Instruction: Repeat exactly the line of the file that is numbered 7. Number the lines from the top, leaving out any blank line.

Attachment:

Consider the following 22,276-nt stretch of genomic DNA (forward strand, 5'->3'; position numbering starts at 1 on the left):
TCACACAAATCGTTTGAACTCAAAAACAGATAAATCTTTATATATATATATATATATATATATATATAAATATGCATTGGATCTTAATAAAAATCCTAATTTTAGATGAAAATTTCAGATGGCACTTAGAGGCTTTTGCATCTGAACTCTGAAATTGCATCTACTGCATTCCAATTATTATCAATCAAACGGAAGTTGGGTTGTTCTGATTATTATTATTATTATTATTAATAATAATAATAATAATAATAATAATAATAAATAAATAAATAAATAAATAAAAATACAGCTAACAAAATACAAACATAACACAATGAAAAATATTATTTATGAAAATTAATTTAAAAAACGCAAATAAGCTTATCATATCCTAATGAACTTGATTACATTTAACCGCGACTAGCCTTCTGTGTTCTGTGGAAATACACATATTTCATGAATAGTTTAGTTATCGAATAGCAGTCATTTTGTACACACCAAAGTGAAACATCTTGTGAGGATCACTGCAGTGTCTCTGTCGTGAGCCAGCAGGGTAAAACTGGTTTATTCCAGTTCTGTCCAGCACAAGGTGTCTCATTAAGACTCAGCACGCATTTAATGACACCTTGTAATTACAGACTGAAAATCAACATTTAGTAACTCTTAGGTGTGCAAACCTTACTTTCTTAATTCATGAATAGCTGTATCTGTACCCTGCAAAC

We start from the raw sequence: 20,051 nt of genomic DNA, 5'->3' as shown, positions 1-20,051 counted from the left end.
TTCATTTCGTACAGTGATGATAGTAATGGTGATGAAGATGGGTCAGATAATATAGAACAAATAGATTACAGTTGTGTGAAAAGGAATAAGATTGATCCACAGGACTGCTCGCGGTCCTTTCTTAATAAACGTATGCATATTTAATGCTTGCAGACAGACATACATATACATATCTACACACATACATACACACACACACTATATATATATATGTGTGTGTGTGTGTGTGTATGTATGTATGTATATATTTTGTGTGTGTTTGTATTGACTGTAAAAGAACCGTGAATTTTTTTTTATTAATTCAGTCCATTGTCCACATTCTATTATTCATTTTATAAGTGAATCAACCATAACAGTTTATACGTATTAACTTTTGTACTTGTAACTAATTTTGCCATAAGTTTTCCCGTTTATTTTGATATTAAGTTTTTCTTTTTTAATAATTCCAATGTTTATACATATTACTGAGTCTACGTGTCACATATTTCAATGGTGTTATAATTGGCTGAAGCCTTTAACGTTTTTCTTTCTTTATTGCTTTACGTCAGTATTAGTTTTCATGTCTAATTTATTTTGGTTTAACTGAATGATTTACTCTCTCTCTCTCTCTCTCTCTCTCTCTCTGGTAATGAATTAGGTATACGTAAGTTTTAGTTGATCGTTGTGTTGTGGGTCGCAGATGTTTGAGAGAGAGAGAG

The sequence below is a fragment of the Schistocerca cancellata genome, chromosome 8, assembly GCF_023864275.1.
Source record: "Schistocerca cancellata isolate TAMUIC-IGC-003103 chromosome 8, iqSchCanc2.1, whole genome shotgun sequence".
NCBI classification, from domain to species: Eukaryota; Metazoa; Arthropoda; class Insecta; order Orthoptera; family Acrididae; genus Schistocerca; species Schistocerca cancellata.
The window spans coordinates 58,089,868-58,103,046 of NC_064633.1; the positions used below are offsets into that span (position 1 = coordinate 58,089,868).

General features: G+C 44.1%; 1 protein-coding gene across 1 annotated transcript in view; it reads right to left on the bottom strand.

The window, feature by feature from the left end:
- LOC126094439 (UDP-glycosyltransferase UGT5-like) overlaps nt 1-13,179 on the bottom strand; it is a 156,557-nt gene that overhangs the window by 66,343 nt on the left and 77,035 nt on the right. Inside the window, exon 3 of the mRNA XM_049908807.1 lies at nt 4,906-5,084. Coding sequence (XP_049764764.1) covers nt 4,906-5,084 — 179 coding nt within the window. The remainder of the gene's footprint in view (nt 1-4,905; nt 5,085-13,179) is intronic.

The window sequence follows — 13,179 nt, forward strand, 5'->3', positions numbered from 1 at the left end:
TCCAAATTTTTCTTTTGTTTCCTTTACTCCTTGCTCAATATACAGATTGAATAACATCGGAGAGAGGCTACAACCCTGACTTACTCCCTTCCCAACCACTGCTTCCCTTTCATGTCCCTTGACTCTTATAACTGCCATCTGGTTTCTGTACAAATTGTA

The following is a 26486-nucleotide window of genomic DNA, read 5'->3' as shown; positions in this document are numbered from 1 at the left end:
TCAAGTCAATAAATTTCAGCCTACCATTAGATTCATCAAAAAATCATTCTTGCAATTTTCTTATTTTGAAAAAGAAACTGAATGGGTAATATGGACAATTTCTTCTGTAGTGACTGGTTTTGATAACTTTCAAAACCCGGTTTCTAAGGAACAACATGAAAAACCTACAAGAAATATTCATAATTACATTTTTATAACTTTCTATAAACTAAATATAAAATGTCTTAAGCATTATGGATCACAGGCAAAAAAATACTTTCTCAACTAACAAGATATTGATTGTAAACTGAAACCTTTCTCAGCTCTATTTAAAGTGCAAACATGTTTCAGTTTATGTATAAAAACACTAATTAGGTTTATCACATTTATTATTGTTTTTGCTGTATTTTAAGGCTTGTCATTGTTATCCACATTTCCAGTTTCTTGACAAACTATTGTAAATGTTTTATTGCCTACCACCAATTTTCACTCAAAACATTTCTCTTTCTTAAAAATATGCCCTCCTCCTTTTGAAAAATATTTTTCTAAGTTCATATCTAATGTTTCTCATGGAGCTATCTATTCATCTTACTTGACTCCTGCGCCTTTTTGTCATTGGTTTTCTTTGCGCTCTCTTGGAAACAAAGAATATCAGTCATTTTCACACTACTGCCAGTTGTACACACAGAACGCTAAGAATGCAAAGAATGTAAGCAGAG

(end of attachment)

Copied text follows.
NCBI classification, from domain to species: Eukaryota; Metazoa; Arthropoda; class Insecta; order Orthoptera; family Acrididae; genus Schistocerca; species Schistocerca cancellata.